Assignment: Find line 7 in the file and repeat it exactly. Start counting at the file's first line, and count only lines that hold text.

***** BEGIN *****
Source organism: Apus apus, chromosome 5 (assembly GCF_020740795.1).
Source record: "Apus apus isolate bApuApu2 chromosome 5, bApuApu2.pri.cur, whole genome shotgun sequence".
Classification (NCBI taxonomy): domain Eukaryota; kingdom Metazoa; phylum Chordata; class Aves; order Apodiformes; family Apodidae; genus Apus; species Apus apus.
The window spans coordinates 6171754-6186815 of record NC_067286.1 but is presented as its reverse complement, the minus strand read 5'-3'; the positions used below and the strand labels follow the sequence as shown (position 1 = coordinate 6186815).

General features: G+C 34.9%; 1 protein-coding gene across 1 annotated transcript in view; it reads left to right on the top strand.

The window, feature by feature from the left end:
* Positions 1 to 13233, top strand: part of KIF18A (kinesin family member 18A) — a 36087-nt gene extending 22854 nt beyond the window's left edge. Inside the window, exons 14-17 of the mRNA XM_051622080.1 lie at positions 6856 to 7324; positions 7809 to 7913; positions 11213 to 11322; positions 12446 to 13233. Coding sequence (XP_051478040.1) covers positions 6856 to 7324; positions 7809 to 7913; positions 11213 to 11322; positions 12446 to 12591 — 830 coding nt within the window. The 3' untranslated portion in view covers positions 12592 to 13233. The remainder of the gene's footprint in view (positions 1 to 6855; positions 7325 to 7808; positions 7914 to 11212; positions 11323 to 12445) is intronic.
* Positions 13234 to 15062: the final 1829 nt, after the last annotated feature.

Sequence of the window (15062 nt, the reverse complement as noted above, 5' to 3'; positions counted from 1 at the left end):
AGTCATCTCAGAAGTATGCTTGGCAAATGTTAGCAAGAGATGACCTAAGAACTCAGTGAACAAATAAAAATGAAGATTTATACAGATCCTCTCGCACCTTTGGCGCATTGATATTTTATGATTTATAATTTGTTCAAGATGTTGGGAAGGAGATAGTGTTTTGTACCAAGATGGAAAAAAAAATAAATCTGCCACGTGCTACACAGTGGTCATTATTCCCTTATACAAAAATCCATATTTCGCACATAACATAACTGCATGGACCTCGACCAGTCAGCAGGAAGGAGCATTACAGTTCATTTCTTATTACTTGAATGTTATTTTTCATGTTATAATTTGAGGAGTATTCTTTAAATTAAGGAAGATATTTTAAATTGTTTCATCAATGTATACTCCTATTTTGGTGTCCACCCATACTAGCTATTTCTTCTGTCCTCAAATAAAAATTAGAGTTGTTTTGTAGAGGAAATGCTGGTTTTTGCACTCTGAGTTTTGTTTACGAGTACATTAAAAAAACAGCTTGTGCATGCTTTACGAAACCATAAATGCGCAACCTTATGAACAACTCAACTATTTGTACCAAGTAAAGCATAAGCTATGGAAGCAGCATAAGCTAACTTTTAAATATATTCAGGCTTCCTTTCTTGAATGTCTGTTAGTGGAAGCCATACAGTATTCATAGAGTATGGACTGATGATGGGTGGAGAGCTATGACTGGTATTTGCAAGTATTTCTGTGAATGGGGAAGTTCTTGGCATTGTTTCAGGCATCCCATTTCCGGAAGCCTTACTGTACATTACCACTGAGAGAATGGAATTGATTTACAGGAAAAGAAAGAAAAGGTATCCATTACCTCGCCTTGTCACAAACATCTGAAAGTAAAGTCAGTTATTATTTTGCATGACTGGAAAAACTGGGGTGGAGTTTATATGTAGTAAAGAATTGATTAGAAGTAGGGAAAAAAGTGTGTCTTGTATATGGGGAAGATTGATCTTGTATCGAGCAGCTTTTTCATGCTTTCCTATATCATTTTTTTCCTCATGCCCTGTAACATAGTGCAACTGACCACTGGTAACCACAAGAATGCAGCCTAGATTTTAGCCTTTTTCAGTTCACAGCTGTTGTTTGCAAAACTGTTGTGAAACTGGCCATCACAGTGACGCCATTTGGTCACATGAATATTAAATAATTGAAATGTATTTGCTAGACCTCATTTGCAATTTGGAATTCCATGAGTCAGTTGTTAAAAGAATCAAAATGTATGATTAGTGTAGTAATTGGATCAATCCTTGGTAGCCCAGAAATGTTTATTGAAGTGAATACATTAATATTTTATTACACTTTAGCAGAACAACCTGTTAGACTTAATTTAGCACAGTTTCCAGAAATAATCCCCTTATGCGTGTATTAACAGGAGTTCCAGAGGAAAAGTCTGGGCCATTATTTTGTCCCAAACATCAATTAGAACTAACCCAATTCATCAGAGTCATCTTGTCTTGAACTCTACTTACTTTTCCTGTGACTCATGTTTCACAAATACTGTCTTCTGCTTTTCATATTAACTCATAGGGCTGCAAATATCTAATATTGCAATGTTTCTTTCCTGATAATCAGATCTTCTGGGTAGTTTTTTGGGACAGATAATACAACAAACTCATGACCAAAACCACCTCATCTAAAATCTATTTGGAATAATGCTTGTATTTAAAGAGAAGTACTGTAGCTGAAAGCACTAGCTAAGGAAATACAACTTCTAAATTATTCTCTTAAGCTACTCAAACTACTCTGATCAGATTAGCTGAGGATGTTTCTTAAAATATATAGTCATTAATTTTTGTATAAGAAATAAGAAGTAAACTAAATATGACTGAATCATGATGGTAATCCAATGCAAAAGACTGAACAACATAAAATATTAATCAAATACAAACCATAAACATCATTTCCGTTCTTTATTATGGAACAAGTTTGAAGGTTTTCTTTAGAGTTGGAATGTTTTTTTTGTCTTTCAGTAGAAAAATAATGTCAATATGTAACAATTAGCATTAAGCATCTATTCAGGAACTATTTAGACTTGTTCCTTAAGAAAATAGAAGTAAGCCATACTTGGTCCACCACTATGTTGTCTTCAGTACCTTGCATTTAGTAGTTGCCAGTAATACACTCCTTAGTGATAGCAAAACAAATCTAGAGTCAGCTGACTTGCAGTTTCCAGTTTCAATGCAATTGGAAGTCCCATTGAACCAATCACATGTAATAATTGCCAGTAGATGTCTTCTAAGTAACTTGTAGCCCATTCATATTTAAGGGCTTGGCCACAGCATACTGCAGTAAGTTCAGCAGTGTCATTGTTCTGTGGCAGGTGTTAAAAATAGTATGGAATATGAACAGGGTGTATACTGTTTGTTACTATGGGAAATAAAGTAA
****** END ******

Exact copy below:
* Positions 1 to 13233, top strand: part of KIF18A (kinesin family member 18A) — a 36087-nt gene extending 22854 nt beyond the window's left edge. Inside the window, exons 14-17 of the mRNA XM_051622080.1 lie at positions 6856 to 7324; positions 7809 to 7913; positions 11213 to 11322; positions 12446 to 13233. Coding sequence (XP_051478040.1) covers positions 6856 to 7324; positions 7809 to 7913; positions 11213 to 11322; positions 12446 to 12591 — 830 coding nt within the window. The 3' untranslated portion in view covers positions 12592 to 13233. The remainder of the gene's footprint in view (positions 1 to 6855; positions 7325 to 7808; positions 7914 to 11212; positions 11323 to 12445) is intronic.